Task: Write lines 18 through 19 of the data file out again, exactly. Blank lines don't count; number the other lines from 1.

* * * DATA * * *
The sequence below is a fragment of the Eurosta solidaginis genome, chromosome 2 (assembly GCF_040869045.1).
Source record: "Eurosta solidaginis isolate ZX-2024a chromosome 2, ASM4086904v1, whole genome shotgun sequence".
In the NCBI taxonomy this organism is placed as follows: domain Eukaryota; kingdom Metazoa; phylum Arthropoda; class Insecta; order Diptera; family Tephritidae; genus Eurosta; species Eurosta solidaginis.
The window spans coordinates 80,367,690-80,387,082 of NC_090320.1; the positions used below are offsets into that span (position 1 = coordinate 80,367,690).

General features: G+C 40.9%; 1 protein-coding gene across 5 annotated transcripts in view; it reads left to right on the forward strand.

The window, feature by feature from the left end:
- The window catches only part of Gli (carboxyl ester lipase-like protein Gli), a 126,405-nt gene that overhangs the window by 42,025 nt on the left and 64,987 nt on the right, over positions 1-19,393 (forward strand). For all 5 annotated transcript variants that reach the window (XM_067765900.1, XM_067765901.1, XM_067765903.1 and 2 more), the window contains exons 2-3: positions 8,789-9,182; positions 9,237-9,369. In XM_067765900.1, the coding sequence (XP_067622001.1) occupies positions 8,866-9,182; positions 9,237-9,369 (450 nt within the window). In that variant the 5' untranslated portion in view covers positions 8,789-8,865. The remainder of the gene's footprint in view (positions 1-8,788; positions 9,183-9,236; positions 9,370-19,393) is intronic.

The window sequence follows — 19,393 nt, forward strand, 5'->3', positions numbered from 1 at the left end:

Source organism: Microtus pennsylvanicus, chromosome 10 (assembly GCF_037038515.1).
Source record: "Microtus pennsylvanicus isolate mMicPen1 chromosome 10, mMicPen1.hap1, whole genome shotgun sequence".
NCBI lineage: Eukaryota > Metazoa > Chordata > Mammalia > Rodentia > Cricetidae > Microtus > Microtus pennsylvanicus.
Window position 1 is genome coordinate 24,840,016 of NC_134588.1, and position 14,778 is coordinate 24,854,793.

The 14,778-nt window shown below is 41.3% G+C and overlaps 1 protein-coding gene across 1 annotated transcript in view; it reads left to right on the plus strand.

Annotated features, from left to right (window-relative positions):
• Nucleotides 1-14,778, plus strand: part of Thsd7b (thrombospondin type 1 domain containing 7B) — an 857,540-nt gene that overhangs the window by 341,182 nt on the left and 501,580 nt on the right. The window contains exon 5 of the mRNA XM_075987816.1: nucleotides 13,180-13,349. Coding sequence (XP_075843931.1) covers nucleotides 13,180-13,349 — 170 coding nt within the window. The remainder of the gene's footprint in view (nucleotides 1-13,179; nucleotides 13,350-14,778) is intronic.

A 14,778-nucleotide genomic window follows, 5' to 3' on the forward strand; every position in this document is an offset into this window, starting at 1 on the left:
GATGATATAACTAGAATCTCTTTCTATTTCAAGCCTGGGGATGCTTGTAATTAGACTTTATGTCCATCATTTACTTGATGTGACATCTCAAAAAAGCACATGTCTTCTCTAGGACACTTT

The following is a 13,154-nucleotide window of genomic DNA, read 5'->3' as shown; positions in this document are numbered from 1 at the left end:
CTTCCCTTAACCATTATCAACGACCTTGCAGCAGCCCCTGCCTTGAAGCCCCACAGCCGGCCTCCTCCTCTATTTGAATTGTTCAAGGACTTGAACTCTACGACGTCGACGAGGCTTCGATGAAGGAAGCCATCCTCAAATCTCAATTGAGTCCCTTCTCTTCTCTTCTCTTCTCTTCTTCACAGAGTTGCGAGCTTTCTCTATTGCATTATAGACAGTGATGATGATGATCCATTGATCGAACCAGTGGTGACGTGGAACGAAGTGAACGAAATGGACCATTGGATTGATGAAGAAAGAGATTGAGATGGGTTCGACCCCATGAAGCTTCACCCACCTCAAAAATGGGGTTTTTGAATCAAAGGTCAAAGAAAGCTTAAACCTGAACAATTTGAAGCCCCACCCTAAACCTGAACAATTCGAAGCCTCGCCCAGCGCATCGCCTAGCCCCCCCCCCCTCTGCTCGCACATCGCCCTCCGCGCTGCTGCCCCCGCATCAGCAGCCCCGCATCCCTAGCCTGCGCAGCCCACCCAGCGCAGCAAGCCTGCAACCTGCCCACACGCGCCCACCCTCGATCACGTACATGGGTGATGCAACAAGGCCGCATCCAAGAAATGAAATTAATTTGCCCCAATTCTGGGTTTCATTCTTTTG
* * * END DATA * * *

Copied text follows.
The following is a 13,154-nucleotide window of genomic DNA, read 5'->3' as shown; positions in this document are numbered from 1 at the left end:
CTTCCCTTAACCATTATCAACGACCTTGCAGCAGCCCCTGCCTTGAAGCCCCACAGCCGGCCTCCTCCTCTATTTGAATTGTTCAAGGACTTGAACTCTACGACGTCGACGAGGCTTCGATGAAGGAAGCCATCCTCAAATCTCAATTGAGTCCCTTCTCTTCTCTTCTCTTCTCTTCTTCACAGAGTTGCGAGCTTTCTCTATTGCATTATAGACAGTGATGATGATGATCCATTGATCGAACCAGTGGTGACGTGGAACGAAGTGAACGAAATGGACCATTGGATTGATGAAGAAAGAGATTGAGATGGGTTCGACCCCATGAAGCTTCACCCACCTCAAAAATGGGGTTTTTGAATCAAAGGTCAAAGAAAGCTTAAACCTGAACAATTTGAAGCCCCACCCTAAACCTGAACAATTCGAAGCCTCGCCCAGCGCATCGCCTAGCCCCCCCCCCCTCTGCTCGCACATCGCCCTCCGCGCTGCTGCCCCCGCATCAGCAGCCCCGCATCCCTAGCCTGCGCAGCCCACCCAGCGCAGCAAGCCTGCAACCTGCCCACACGCGCCCACCCTCGATCACGTACATGGGTGATGCAACAAGGCCGCATCCAAGAAATGAAATTAATTTGCCCCAATTCTGGGTTTCATTCTTTTG